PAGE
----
Thessaloniki, Greece's second largest city, holds an uninterrupted history of 2,300 years. Named after the sister of Alexander the Great, the city was founded as the major port of the Macedonian kingdom. It was the historic meeting point of five different cultures: the Hellenistic, Roman, Byzantine, Ottoman and Jewish, which despite some turbulent encounters merged and flourished peacefully, creating a truly cosmopolitan city in South East Europe, with a population today of more than one million people.
The second largest city of Greece, Thessaloniki is famous for its lively streets, vibrant night life and cultural signature. It is the perfect cosmopolitan destination for any visitor.
Thessaloniki also has a mystical atmosphere, emphasized by the enduring symbols of its long history, from the White Tower on its cafe-lined waterfront all the way up to the Byzantine walls, just above Ano Poli (the Upper Town), an enchanting neighbourhood of pretty traditional houses set on winding, peaceful alleyways.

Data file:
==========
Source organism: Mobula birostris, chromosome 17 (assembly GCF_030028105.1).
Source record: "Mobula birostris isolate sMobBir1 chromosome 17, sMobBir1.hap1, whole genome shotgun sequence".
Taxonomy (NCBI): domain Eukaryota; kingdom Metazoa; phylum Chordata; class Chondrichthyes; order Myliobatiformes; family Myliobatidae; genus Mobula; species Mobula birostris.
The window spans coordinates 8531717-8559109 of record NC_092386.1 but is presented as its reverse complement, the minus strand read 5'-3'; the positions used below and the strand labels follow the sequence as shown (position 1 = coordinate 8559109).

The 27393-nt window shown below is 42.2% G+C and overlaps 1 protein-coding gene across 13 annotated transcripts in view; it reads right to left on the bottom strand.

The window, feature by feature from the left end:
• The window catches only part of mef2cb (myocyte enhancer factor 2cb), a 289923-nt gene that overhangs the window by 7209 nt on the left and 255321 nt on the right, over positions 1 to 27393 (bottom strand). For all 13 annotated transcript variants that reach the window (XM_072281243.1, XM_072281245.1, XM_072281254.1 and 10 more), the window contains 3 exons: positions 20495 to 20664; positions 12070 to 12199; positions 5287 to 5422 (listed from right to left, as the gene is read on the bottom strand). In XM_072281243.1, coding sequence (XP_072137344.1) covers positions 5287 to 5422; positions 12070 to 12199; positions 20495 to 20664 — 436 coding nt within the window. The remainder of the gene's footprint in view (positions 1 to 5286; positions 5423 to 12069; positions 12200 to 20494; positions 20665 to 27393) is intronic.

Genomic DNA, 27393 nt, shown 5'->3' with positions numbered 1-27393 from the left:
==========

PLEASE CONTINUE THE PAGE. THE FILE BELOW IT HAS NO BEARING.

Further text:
Commercial and Business Center
The city boasts a busy commercial port, which functions as a gateway to SE Europe for cargo from the Far East. Thessaloniki plays an important role and has a special interest in the Balkan, European and wider international area. The city's key position is also reinforced by its hosting several international economic and political institutions, such as the Black Sea Trade and Development Bank (BSTDB), the European Centre for the Development of Vocational Training (CEDEFOP), the Office for the Stability Pact for SE Europe, the European Agency for Reconstruction (EAR), the Institute for Balkan Studies (IMXA), and the Centre of International and European Economic Law (CIEEL).
The city is also home to the Centre for Democracy and Reconciliation in SE Europe (CDRSEE), the European Centre for Information to Enterprises as well as the UNESCO Centre for Women and Peace in the Balkans (UNES Centre). The annual International Fair is a well established highlight of the City's commercial activities.